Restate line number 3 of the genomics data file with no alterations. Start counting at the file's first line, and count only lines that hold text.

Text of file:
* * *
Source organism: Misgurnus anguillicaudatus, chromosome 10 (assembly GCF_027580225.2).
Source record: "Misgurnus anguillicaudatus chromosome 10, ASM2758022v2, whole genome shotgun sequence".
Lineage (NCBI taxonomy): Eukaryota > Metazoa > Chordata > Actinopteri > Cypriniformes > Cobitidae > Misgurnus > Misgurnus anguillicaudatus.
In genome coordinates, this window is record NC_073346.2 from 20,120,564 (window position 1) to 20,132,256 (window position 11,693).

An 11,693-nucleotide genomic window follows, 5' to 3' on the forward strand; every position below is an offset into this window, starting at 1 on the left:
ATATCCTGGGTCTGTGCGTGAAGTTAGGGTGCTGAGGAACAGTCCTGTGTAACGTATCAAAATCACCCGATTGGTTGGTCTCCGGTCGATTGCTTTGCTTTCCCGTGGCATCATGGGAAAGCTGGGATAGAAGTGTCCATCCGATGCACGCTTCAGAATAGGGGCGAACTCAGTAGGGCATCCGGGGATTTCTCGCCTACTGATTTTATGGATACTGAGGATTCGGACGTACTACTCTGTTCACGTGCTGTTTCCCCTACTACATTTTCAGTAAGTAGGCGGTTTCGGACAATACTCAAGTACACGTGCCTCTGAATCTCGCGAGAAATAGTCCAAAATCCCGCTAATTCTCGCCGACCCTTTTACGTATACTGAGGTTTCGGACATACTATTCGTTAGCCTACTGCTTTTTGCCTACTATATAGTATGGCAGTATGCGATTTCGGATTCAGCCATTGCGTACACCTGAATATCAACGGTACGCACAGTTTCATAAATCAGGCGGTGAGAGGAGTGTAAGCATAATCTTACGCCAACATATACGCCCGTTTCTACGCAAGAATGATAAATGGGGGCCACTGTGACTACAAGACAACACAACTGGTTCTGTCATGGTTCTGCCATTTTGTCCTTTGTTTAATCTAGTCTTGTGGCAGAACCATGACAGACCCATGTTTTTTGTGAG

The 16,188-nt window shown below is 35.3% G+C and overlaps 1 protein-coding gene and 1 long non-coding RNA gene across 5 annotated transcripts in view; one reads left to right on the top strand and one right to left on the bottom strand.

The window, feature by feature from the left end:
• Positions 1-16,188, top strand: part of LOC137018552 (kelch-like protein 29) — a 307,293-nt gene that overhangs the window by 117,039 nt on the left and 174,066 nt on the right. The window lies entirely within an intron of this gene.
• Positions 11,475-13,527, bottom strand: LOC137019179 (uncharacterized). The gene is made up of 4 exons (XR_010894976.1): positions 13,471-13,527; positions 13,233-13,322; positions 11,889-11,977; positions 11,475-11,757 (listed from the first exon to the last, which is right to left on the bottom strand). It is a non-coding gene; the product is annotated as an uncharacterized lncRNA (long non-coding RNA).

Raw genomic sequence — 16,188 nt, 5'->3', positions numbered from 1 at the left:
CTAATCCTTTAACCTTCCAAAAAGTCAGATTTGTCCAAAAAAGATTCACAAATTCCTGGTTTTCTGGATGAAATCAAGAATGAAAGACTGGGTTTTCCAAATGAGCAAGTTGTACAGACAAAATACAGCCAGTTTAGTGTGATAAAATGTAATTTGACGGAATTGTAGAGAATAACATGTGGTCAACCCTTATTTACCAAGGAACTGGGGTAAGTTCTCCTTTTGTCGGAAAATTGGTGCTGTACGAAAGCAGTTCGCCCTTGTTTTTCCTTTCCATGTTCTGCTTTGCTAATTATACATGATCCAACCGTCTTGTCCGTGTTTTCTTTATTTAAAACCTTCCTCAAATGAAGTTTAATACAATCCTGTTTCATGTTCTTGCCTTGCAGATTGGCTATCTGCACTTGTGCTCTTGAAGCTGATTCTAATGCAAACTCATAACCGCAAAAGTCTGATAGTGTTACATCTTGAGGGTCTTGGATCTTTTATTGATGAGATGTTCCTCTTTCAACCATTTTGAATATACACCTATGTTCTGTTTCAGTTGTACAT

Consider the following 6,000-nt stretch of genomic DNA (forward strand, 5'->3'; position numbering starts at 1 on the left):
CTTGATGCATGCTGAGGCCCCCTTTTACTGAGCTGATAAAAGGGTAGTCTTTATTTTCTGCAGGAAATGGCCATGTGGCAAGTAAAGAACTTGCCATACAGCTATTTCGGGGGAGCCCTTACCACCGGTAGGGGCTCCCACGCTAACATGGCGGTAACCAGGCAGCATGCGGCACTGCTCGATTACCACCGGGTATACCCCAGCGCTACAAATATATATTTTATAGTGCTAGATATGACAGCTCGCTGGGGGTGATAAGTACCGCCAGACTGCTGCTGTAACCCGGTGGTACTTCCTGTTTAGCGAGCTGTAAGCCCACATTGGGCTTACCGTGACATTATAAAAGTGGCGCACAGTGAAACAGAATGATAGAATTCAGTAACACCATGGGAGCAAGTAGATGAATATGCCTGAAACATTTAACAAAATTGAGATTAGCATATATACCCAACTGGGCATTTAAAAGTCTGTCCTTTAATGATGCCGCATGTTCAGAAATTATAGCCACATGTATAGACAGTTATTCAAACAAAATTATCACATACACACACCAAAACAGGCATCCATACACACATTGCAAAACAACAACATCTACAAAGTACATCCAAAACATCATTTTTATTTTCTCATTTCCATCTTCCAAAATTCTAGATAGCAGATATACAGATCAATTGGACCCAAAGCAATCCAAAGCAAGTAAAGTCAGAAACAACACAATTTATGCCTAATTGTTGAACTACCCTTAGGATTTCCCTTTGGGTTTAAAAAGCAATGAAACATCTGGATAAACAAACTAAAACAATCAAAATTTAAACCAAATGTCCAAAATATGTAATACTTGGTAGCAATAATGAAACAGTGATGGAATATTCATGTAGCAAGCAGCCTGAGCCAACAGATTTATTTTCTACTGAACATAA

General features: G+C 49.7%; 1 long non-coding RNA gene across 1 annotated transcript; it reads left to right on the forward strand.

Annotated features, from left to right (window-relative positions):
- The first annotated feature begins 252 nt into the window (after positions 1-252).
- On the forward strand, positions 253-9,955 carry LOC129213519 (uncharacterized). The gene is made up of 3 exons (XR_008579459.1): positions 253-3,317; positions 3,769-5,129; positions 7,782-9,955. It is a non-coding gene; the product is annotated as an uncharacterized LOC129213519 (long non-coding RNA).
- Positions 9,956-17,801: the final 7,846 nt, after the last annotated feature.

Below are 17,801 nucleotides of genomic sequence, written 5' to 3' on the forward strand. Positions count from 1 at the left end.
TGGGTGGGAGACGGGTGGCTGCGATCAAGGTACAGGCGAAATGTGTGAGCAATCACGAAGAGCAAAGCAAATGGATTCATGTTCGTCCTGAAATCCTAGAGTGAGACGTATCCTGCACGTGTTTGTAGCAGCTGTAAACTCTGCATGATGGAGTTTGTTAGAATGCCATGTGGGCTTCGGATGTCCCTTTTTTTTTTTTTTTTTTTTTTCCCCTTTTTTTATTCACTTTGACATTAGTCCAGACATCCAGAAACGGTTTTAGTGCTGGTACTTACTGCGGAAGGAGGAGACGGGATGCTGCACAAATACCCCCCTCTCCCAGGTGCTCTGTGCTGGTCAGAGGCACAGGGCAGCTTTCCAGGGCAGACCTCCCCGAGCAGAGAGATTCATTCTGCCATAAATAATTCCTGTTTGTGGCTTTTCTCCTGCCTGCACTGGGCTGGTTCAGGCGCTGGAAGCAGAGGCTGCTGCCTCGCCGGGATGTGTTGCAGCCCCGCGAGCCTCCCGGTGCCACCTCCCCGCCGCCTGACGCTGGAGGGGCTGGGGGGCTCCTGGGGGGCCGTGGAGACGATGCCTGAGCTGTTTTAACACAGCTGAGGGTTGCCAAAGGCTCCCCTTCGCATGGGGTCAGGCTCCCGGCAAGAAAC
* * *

Lineage (NCBI taxonomy): Eukaryota > Metazoa > Chordata > Actinopteri > Cypriniformes > Cobitidae > Misgurnus > Misgurnus anguillicaudatus.